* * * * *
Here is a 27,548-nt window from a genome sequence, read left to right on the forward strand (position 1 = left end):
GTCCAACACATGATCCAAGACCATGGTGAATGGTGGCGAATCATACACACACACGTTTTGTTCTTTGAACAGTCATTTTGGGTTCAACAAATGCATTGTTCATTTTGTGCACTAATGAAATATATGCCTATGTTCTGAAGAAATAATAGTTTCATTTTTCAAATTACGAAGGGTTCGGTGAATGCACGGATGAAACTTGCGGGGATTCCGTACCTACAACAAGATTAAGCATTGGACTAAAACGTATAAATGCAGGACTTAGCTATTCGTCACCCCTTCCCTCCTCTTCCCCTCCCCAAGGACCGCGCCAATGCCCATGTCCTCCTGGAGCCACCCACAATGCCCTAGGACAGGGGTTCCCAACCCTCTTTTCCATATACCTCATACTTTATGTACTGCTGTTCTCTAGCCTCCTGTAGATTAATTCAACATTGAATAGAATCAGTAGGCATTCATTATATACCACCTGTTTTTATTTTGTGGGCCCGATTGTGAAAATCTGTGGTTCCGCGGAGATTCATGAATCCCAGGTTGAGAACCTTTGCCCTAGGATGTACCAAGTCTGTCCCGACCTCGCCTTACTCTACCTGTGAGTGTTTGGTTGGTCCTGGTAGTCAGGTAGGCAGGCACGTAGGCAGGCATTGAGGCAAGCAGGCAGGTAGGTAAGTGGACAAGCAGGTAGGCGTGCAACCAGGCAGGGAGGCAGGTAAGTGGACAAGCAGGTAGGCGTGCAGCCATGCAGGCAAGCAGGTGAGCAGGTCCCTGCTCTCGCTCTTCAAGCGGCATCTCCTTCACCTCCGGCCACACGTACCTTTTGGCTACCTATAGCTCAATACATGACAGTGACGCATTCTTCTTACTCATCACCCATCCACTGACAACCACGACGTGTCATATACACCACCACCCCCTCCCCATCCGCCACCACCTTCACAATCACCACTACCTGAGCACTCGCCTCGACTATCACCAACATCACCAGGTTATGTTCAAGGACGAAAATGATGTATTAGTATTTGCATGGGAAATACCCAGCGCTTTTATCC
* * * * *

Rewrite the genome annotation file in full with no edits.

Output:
Here is a 27,548-nt window from a genome sequence, read left to right on the forward strand (position 1 = left end):
GTCCAACACATGATCCAAGACCATGGTGAATGGTGGCGAATCATACACACACACGTTTTGTTCTTTGAACAGTCATTTTGGGTTCAACAAATGCATTGTTCATTTTGTGCACTAATGAAATATATGCCTATGTTCTGAAGAAATAATAGTTTCATTTTTCAAATTACGAAGGGTTCGGTGAATGCACGGATGAAACTTGCGGGGATTCCGTACCTACAACAAGATTAAGCATTGGACTAAAACGTATAAATGCAGGACTTAGCTATTCGTCACCCCTTCCCTCCTCTTCCCCTCCCCAAGGACCGCGCCAATGCCCATGTCCTCCTGGAGCCACCCACAATGCCCTAGGACAGGGGTTCCCAACCCTCTTTTCCATATACCTCATACTTTATGTACTGCTGTTCTCTAGCCTCCTGTAGATTAATTCAACATTGAATAGAATCAGTAGGCATTCATTATATACCACCTGTTTTTATTTTGTGGGCCCGATTGTGAAAATCTGTGGTTCCGCGGAGATTCATGAATCCCAGGTTGAGAACCTTTGCCCTAGGATGTACCAAGTCTGTCCCGACCTCGCCTTACTCTACCTGTGAGTGTTTGGTTGGTCCTGGTAGTCAGGTAGGCAGGCACGTAGGCAGGCATTGAGGCAAGCAGGCAGGTAGGTAAGTGGACAAGCAGGTAGGCGTGCAACCAGGCAGGGAGGCAGGTAAGTGGACAAGCAGGTAGGCGTGCAGCCATGCAGGCAAGCAGGTGAGCAGGTCCCTGCTCTCGCTCTTCAAGCGGCATCTCCTTCACCTCCGGCCACACGTACCTTTTGGCTACCTATAGCTCAATACATGACAGTGACGCATTCTTCTTACTCATCACCCATCCACTGACAACCACGACGTGTCATATACACCACCACCCCCTCCCCATCCGCCACCACCTTCACAATCACCACTACCTGAGCACTCGCCTCGACTATCACCAACATCACCAGGTTATGTTCAAGGACGAAAATGATGTATTAGTATTTGCATGGGAAATACCCAGCGCTTTTATCC